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Franklin in Williamson County, Tennessee — The American South (East South Central)
 

Becoming the Front Line 1862

 
 
Becoming the Front Line 1862 Marker image. Click for full size.
Photographed By Brandon Stahl, April 26, 2017
1. Becoming the Front Line 1862 Marker
Inscription.  "Throughout 1862 first one army would be encamped in town, then the Federals. Raids were frequent, then we would run down in our cellar to get out of the range of the bullets. Sometimes we would spend a whole night there. The quiet would go on for months, then fights in the town would break it up." - Adelicia McEwen

At the start of 1862, hopes for a short war were fading, yet many residents of Middle Tennessee believed that combat would remain mostly in Kentucky and Virginia. The illusions would not last. On January 19th, Union soldiers scored an overwhelming victory at the Battle of Mill Springs, Kentucky, and started moving southward. Weeks later, Federal forces captured Forts Henry and Donelson in northwest Tennessee, and took Nashville soon after.

In early April, 20,000 Federal soldiers marched through Franklin, destined for the Battle of Shiloh 100 miles (160km) to the southwest. Ironically Shiloh is a hebrew word meaning "place of peace," but on April 6 and 7, the area witnessed the largest and costliest battle ever waged in North America up to that time. Over 19,000 Americans were killed or wounded in two days (including
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eighty from Williamson County), and larger battles were on the horizon.
 
Erected by Franklin's Charge.
 
Topics. This historical marker is listed in this topic list: War, US Civil. A significant historical date for this entry is January 19, 1862.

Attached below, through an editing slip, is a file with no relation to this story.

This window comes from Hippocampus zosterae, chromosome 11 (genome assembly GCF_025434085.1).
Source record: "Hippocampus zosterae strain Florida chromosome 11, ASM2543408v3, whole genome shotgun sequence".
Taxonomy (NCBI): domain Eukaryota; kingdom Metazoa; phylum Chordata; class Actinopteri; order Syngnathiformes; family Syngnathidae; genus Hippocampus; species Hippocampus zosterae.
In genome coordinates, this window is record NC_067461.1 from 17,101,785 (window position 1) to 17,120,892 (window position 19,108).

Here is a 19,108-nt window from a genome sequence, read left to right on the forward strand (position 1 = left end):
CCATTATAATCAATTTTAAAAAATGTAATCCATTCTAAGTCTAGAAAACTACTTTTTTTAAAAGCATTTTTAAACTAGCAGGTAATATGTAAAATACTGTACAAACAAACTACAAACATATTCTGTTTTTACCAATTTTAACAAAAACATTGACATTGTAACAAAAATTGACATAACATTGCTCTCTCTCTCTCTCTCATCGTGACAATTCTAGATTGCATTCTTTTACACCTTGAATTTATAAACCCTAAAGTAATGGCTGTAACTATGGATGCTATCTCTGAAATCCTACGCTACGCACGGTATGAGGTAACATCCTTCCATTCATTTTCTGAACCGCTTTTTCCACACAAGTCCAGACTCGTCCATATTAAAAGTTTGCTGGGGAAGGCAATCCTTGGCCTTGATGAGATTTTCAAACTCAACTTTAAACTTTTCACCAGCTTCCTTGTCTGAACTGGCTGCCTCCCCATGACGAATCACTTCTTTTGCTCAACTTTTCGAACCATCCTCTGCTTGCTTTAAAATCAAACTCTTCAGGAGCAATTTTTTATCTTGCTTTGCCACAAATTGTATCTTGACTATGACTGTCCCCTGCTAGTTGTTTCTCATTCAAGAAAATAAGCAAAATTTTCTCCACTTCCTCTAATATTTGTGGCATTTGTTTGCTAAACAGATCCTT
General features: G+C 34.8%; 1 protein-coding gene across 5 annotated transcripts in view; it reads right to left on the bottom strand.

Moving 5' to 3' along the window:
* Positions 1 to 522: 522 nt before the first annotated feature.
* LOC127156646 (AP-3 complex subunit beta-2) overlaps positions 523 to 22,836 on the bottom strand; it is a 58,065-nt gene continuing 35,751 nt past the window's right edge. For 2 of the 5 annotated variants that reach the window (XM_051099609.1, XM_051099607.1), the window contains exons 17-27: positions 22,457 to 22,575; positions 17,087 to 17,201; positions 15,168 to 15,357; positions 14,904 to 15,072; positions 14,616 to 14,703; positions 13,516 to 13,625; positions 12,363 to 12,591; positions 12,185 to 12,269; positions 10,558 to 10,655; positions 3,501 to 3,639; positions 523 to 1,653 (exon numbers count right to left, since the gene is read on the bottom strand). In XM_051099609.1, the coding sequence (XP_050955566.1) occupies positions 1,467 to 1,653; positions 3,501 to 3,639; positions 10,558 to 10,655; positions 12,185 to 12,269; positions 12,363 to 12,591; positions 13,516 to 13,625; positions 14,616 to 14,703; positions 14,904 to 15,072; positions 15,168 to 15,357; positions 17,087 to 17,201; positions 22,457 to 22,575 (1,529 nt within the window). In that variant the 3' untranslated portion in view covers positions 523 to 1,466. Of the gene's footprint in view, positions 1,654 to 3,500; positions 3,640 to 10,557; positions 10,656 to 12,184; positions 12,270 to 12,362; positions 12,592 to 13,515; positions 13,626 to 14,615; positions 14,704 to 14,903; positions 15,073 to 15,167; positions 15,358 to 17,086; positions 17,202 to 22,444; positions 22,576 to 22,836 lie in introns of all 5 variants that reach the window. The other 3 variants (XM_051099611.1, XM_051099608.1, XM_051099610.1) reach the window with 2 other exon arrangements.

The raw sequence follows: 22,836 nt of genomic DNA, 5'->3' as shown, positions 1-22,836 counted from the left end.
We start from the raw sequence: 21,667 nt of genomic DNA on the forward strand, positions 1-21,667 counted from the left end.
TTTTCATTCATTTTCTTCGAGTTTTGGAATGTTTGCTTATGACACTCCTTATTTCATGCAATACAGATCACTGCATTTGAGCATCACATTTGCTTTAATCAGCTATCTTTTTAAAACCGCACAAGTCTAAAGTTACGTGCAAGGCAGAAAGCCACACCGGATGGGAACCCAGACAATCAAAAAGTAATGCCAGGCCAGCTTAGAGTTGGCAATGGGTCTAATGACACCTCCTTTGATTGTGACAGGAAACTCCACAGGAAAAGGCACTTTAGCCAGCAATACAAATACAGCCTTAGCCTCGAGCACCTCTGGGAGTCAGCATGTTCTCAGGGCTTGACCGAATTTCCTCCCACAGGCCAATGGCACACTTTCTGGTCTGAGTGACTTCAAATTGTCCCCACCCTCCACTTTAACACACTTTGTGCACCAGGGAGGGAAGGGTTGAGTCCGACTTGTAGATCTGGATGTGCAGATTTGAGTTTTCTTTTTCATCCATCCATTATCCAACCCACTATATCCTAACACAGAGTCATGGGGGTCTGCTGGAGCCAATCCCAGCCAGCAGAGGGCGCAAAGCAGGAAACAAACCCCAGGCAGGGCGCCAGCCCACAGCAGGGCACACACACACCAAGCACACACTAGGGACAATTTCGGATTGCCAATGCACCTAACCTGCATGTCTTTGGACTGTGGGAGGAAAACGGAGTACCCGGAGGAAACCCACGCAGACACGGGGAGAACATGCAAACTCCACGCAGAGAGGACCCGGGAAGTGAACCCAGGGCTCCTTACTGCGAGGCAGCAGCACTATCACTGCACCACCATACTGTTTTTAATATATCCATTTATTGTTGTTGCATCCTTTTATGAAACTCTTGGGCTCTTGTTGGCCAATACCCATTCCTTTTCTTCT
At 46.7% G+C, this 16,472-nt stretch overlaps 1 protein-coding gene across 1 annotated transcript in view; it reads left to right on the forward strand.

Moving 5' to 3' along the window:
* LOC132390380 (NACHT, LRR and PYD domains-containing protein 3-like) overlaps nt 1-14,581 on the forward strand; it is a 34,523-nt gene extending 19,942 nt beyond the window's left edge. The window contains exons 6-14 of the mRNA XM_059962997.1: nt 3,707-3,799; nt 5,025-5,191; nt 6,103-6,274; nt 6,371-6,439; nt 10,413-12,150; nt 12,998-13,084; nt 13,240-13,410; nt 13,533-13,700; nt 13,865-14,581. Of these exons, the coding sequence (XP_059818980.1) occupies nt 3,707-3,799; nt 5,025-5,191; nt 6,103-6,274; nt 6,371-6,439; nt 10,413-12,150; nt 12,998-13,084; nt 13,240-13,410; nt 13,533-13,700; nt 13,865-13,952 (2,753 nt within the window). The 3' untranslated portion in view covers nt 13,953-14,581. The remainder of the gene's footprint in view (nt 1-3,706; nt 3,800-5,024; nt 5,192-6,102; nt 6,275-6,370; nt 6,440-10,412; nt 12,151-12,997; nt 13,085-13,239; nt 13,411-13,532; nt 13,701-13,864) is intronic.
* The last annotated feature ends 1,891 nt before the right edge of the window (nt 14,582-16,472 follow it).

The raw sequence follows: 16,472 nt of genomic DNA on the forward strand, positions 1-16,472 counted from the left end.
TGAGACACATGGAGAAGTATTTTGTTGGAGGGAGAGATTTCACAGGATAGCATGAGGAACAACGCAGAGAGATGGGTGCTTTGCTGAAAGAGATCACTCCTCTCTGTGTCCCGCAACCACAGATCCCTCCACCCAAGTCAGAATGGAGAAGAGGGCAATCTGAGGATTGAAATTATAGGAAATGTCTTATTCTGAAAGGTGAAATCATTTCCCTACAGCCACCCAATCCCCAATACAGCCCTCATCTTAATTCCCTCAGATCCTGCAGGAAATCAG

Location. 35° 54.298′ N, 86° 51.519′ W. Marker is in Franklin, Tennessee, in Williamson County. Marker is on Eastern Flank Circle, 0.4 miles south of Lewisburg Pike (Business U.S. 431), on the right when traveling west. Located in Eastern Flank Battlefield Park. Touch for map. Marker is at or near this postal address: 1345 Eastern Flank Cir, Franklin TN 37064, United States of America. Touch for directions.
 
Other nearby markers. At least 8 other markers are within walking distance of this marker. A Crucial War Zone 1863 (here, next to this marker); Standing at the Crossroads 1861 (here, next to this marker); The Final Campaign 1864 (here, next to this marker); The Battle of Franklin (here, next to this marker); Hood's Retreat (here, next to this marker); Battle of Franklin, Eastern Flank (a few steps from this marker); a different marker also named Battle of Franklin, Eastern Flank (within shouting distance of this marker); a different marker also named Battle of Franklin, Eastern Flank (within shouting distance of this marker). Touch for a list and map of all markers in Franklin.
 
Becoming the Front Line 1862 Marker image. Click for full size.
Photographed By Brandon Stahl, April 26, 2017
2. Becoming the Front Line 1862 Marker
Adelicia McEwen image. Click for full size.
Photographed By Brandon Stahl
3. Adelicia McEwen
Henry J. Walker, Jr. image. Click for full size.
Photographed By Brandon Stahl
4. Henry J. Walker, Jr.
Henry J. Walker, Jr. of Williamson County, died at the Battle of Shiloh
The Confederacy in 1862 image. Click for full size.
Photographed By Brandon Stahl
5. The Confederacy in 1862
 
 
Credits. This page was last revised on August 27, 2020. It was originally submitted on May 10, 2017, by Brandon Stahl of Fairfax, Virginia. This page has been viewed 329 times since then and 35 times this year. Photos:   1, 2, 3, 4, 5. submitted on May 10, 2017, by Brandon Stahl of Fairfax, Virginia. • Bernard Fisher was the editor who published this page.

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Jul. 12, 2024